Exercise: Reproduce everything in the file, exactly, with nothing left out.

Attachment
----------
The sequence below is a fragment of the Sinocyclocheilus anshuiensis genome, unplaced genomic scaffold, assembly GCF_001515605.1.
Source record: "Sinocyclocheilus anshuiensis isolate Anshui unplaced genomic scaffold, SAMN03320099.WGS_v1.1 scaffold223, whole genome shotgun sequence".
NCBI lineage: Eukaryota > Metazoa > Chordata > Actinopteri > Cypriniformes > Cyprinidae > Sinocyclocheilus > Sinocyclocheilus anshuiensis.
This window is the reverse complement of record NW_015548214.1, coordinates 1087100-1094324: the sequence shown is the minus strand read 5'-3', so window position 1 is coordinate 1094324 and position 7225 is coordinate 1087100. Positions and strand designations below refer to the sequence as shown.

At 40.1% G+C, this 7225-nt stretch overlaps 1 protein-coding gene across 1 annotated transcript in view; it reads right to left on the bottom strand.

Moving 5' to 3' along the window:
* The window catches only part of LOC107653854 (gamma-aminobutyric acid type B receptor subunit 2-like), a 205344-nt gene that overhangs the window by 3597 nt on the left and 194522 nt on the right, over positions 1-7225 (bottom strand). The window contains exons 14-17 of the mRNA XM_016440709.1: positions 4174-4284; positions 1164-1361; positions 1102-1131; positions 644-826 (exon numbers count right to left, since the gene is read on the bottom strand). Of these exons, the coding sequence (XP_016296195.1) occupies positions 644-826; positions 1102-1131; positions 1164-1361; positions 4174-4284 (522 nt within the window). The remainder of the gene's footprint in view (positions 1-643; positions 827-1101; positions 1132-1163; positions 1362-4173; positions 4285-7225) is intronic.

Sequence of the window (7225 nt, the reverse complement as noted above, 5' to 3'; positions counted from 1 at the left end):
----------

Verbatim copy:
The sequence below is a fragment of the Sinocyclocheilus anshuiensis genome, unplaced genomic scaffold, assembly GCF_001515605.1.
Source record: "Sinocyclocheilus anshuiensis isolate Anshui unplaced genomic scaffold, SAMN03320099.WGS_v1.1 scaffold223, whole genome shotgun sequence".
NCBI lineage: Eukaryota > Metazoa > Chordata > Actinopteri > Cypriniformes > Cyprinidae > Sinocyclocheilus > Sinocyclocheilus anshuiensis.
This window is the reverse complement of record NW_015548214.1, coordinates 1087100-1094324: the sequence shown is the minus strand read 5'-3', so window position 1 is coordinate 1094324 and position 7225 is coordinate 1087100. Positions and strand designations below refer to the sequence as shown.

At 40.1% G+C, this 7225-nt stretch overlaps 1 protein-coding gene across 1 annotated transcript in view; it reads right to left on the bottom strand.

Moving 5' to 3' along the window:
* The window catches only part of LOC107653854 (gamma-aminobutyric acid type B receptor subunit 2-like), a 205344-nt gene that overhangs the window by 3597 nt on the left and 194522 nt on the right, over positions 1-7225 (bottom strand). The window contains exons 14-17 of the mRNA XM_016440709.1: positions 4174-4284; positions 1164-1361; positions 1102-1131; positions 644-826 (exon numbers count right to left, since the gene is read on the bottom strand). Of these exons, the coding sequence (XP_016296195.1) occupies positions 644-826; positions 1102-1131; positions 1164-1361; positions 4174-4284 (522 nt within the window). The remainder of the gene's footprint in view (positions 1-643; positions 827-1101; positions 1132-1163; positions 1362-4173; positions 4285-7225) is intronic.

Sequence of the window (7225 nt, the reverse complement as noted above, 5' to 3'; positions counted from 1 at the left end):